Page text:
Let’s clarify this statement. An infinite number of solutions does not mean that *any* ordered pair \begin{align*}(x, y)\end{align*} satisfies the system of equations. Only ordered pairs that solve the equation in the system (either one of the equations) are also solutions to the system. There are infinitely many of these solutions to the system because there are infinitely many points on any one line.

For example, (1, -1) is a solution to the system in this example, and so is (-1, 7). Each of them fits both the equations because both equations are really the same equation. But (3, 5) doesn’t fit either equation and is not a solution to the system.

In fact, for every \begin{align*}x-\end{align*}value there is just one \begin{align*}y-\end{align*}value that fits both equations, and for every \begin{align*}y-\end{align*}value there is exactly one \begin{align*}x-\end{align*}value—just as there is for a single line.

Watch this video for help with the Examples above.

CK-12 Foundation: Determining the Type of Linear System

### Vocabulary

- A
**consistent system**will always give exactly one solution. - An
**inconsistent system**will yield a statement that is*always false*(like \begin{align*}0 = 13\end{align*}). - A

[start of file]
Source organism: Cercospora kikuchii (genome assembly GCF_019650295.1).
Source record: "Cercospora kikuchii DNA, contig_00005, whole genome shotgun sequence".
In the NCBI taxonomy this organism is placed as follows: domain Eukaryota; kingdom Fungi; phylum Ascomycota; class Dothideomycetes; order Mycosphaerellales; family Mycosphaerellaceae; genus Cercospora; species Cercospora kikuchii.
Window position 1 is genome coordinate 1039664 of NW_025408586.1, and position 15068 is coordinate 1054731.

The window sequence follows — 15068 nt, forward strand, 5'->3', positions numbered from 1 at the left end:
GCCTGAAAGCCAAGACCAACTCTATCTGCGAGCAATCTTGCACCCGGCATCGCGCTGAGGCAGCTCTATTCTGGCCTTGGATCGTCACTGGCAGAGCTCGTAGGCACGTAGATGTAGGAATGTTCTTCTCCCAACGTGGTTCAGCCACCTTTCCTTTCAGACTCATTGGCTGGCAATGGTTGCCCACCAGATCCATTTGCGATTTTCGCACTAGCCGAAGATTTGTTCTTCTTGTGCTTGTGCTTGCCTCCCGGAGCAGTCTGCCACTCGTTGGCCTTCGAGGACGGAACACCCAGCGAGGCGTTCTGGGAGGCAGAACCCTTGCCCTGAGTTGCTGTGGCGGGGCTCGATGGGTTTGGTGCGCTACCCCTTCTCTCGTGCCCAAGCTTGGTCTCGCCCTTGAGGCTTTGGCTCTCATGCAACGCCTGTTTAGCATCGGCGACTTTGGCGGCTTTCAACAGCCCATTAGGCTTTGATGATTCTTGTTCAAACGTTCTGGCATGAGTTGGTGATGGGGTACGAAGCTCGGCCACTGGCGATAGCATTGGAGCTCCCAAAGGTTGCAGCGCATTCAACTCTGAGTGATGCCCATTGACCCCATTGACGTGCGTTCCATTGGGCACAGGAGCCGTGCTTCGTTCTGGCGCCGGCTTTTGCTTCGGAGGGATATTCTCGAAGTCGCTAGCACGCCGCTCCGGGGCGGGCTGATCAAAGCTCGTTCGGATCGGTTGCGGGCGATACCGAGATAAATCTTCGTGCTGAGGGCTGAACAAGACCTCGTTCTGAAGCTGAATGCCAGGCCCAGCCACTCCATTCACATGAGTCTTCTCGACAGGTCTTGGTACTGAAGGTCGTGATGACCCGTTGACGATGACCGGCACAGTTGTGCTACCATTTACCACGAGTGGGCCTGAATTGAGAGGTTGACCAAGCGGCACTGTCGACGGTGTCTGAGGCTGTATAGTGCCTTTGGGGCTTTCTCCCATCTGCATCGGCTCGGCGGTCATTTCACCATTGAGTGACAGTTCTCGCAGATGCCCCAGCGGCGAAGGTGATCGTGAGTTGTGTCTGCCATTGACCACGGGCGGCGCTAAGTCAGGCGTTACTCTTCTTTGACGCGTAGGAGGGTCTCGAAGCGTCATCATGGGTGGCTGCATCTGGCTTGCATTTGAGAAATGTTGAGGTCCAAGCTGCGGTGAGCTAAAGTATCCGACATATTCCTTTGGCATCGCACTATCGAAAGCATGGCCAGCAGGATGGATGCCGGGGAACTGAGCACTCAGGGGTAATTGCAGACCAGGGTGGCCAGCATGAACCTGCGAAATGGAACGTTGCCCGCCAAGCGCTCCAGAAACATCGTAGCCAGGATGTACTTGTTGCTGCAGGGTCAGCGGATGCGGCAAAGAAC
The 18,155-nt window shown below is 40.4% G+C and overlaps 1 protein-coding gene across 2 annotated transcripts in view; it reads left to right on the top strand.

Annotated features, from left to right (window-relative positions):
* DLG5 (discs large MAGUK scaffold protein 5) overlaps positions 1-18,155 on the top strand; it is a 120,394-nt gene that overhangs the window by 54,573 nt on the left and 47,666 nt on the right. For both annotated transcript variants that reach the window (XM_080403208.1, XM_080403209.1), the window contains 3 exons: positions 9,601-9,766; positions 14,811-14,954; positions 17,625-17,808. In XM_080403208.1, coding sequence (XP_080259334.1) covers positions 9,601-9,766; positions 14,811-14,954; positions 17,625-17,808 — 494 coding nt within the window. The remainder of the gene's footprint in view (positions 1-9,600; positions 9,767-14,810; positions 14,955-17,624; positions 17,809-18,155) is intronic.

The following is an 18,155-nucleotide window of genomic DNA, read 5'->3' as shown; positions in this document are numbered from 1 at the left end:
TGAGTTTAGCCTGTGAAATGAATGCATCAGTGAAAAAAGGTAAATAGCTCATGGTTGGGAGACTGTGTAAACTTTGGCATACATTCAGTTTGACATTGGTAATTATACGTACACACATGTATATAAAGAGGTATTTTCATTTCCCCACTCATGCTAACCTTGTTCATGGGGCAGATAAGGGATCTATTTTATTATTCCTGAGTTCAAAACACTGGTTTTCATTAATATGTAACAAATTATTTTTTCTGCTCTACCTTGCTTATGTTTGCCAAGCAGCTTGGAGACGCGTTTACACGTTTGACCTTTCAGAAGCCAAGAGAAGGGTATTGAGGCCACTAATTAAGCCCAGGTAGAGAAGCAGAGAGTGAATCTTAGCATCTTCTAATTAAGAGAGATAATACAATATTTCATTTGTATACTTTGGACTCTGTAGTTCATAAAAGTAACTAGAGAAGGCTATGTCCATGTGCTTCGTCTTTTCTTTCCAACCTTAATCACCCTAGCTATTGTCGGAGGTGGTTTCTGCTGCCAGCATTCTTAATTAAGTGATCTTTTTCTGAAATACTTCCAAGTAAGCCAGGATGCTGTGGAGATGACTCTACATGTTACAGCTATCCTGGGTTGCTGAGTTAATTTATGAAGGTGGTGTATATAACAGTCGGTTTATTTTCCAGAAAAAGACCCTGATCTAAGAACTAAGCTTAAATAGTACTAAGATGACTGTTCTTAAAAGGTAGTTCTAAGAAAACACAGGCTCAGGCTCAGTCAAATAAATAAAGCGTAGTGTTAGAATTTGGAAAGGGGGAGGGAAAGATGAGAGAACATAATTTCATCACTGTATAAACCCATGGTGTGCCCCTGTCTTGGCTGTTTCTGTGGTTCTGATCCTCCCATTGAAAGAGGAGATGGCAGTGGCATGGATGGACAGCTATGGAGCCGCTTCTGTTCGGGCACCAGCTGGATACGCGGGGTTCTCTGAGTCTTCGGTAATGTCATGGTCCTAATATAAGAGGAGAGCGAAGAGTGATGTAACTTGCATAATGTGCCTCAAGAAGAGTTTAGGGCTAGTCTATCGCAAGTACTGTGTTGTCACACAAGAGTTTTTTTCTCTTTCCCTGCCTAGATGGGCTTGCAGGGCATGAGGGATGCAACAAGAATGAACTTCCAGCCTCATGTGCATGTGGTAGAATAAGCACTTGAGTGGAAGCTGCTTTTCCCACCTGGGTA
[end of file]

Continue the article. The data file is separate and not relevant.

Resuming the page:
**dependent system**will yield a statement that is*always true*(like \begin{align*}9 = 9\end{align*}).

### Guided Practice

*Identify the system as consistent, inconsistent, or consistent-dependent.*

\begin{align*}3x-2y&=4\\ 9x-6y&=1\end{align*}

**Solution:** Because both equations are in standard form, elimination is the best method to solve this system.

Multiply the first equation by 3.

\begin{align*}3(3x-2y=4)&&9x-6y=12\\ & \qquad \qquad \qquad \qquad \Rightarrow & \qquad\\ 9x-6y=1&&9x-6y=1\end{align*}

Subtract the two equations.

\begin{align*}& \ \ 9x-6y=12\\ & \underline{\;\; 9x-6y=1 \;\;}\\ & \qquad \quad \ 0=11 \quad \text{This Statement is not true.}\end{align*}

This is an untrue statement; therefore, you can conclude:

- These lines are parallel.
- The system has no solution.
- The system is inconsistent.

### Practice

Find the solution of each system of equations using the method of your choice. State if the system is inconsistent or dependent.

- \begin{align*}3x + 2y = 4\!\\ - 2x + 2y = 24\end{align*}
- \begin{align*}5x - 2y = 3\!\\ 2x - 3y = 10\end{align*}
- \begin{align*}3x - 4y = 13\!\\ y = -3x - 7\end{align*}
- \begin{align*}5x - 4y = 1\!\\ -10x + 8y = -30\end{align*}
- \begin{align*}4x + 5y = 0\!\\ 3x = 6y + 4.5\end{align*}
- \begin{align*}-2y + 4x = 8\!\\ y - 2x = -4\end{align*}
- \begin{align*}x - \frac{1}{2}y = \frac{3}{2}\!\\ 3x + y = 6\end{align*}
- \begin{align*}0.05x + 0.25y = 6\!\\ x + y = 24\end{align*}
- \begin{align*}x + \frac{2}{3}y = 6\!\\ 3x + 2y = 2\end{align*}
- \begin{align*}&3x-4y=13\\ &y=-3x-7\end{align*}
- \begin{align*}&4x+y=3\\ &12x+3y=9\end{align*}
- \begin{align*}&10x-3y=3\\ &2x+y=9\end{align*}

### Image Attributions

Here you'll learn how to solve a system of equations and use the result as a guide in determining the type of system it is.